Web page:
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Thunder Over Louisville, a new curator effort and an anti-bullying theater project, here’s the latest arts news you might have missed

Thunder Over Louisville is expected to draw 725,000 attendees in 2020.
Kentucky Derby Festival
Thunder Over Louisville is expected to draw 725,000 attendees in 2020.

Every other week, LPM brings you the newsletter Arts, Culture, Et Cetera. It’s full of arts and culture news from the region, a rundown of things to do and see, and, every issue, introduces you to an artist in the community.

Here’s a snippet from this week’s newsletter:

Events, exhibitions, etc…

Two happenings at Louisville store and gallery space Surface Noise that might interest you:

First up: A night of music and poetry with several Louisville- and Southern-Indiana-based artists: Misha Feigin, Jon Silpayamanant and Aaron West. It's a free show, but donations are being accepted.

  • Date: April 22 at 7 p.m. More info here.

A Louisville legend, visual artist and chemist Elmer Lucille Allen has a solo exhibition up at Surface Noise.

  • Dates: Now - May 15. More here.

"Laureates Out Loud": Kentucky Humanities and Northern Kentucky University present U.S. Poet Laureate Joy Harjo and Kentucky Poet Laureate Crystal Wilkinson in conversation. 

  • Date: April 23 at 7 p.m. at NKU in Highland Heights, Ky. Registration info here.

Thunder at Kentucky Center will feature Louisville acts like StageOne Storytellers, DJ ALLi and Juggernaut Jug Band, plus face painting, food, a drum circle and a view of the Thunder Over Louisville Fireworks display.

  • Date: April 23. Ticket info here.

This is the last week to catch The Bunbury Theatre's production of "Look What the Fire Did.” It looks at a college course created to empower young Black people, and what happens after one student is killed.

  • Dates: Now - April 24. More information here.

There will be two free public events for the new season of KET's "The Farmer & The Foodie," one in Louisville and a second in Lexington. The show is marketed as a celebration of regional food. The events include screenings and talk-backs.

  • Louisville date: April 26, 6-8 p.m. Info here.
  • Lexington date: April 28, 6-8 p.m. Info here.

Looking for Lilith Theatre Company opens "Flipping the Script" later this month. It's an anti-bullying interactive theater project designed for young audiences.

  • Dates: April 30 - May 1. Ticket info here.

Galerie Hertz has three solo art shows opening concurrently: visual artist Emily Church, who grew up in Louisville; ceramicist Lena Wolek, and painter Don Buckler.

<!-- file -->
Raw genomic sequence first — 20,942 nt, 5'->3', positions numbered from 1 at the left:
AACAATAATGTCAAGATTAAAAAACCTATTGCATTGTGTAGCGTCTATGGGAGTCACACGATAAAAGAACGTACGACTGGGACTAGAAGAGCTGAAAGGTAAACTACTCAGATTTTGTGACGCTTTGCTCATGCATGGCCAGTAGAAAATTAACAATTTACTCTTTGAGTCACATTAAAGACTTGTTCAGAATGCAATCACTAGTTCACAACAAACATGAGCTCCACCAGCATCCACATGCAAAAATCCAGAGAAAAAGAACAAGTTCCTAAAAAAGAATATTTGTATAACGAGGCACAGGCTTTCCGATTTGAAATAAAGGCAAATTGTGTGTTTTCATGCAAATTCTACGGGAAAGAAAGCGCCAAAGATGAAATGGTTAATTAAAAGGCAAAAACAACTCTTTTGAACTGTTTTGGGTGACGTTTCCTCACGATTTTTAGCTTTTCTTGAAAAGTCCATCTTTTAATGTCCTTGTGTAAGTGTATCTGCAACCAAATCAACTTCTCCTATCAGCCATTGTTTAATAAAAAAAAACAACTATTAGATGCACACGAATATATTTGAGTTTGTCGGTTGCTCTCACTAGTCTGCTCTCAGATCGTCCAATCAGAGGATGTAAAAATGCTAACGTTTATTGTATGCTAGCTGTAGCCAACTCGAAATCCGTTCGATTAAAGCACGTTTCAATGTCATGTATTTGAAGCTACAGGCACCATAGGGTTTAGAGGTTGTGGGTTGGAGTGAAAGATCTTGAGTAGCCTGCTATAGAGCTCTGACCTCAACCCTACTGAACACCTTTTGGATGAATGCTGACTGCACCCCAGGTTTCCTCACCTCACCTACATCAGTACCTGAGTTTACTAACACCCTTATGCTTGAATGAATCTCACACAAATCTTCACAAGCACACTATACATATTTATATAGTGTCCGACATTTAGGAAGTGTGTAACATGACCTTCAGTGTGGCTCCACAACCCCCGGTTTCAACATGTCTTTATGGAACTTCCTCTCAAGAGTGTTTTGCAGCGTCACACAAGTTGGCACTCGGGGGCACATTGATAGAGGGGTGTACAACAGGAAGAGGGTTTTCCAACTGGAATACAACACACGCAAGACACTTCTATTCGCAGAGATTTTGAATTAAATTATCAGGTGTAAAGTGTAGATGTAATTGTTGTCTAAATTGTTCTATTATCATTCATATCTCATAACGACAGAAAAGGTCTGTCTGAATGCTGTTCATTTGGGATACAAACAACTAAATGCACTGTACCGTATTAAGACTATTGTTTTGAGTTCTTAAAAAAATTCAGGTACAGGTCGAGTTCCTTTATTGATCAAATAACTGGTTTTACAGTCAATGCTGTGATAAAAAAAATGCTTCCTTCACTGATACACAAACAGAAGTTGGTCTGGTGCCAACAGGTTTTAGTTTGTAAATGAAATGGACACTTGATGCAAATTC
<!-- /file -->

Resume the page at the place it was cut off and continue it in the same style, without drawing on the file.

• Dates: April 24 - June 4. 

Editor's note: Check a venue or event's COVID-19 safety and vaccination regulations before you go. 

Have an event you want me to know about? Email me at swolf@louisvillepublicmedia.org.

In case you missed it…

Here are the road and bridge closures you’ll need to know about for Thunder Over Louisville.

  • And a reminder that the theme for this year's Thunder Over Louisville is "The Legend Returns."

Amy Sherald has funded a new scholarship and law school fellowship at the University of Louisville. The artist painted a now iconic portrait of Breonna Taylor, and she donated proceeds from the sale of the portrait to UofL to fund these efforts.

  • The first public viewing of Sherald's portrait was last year at the Speed Art Museum in Louisville during an exhibition called "Promise, Witness, Remembrance." The show paid tribute to Taylor, and her mother, Tamika Palmer, said it was "filled with her spirit."

Louisville Visual Art, LVA, announced the four artists chosen for its inaugural cohort of curators for the Curate Purchase Inspire program. Keep an eye out for what Ada Asenjo, Bianca Vaughn, Minda Honey and Shauntrice Martin plan to do with the $30K they'll receive to buy work from local artists and display in exhibitions.

A Louisville high school student wrote a play that was selected for a national theater project called "#ENOUGH: Plays to End Gun Violence." Last night, on the 23rd anniversary of the Columbine High School shooting in Colorado, communities across the country, including Louisville, performed the works.

A local production of "Xanadu," a roller disco musical, was set in an actual roller rink. The cast of Chicken Coop Theatre Company's run, which wrapped last week, had to get used to singing and dancing on wheels.

The new Louisville Orchestra season is out. It includes world premieres from the organization's new Creators Corps composer residency, a concert series in Southern Indiana and at least a dozen free shows. (Disclosure: LO is an ACE underwriter.)

WFPK takes a look/listen to the newest album from Louisville-based artist Zac Goldstein, aka woods at nite.

For your Earth Day planning purposes: WUOL has this classical music matching game that highlights how nature has inspired composers for centuries.

Last week my editor and I decided to explore the sounds and melodic traditions of this year's spring holiday season. The result of that is three, what we like to call, audio postcards. Have a listen:

  • WFPL city editor Amina Elahi talks about how the Islamic call to prayer, particularly during Ramadan, reminds her of her late grandfather.
  • For Passover, I visited Keneseth Israel synagogue, where young kiddos learned about the Pesach tradition of asking The Four Questions during Seder.
  • And I attended a chancel choir rehearsal at Christ Church United Methodist in Louisville to learn more about how Handel's "Hallelujah Chorus" is, in fact, an Easter piece.
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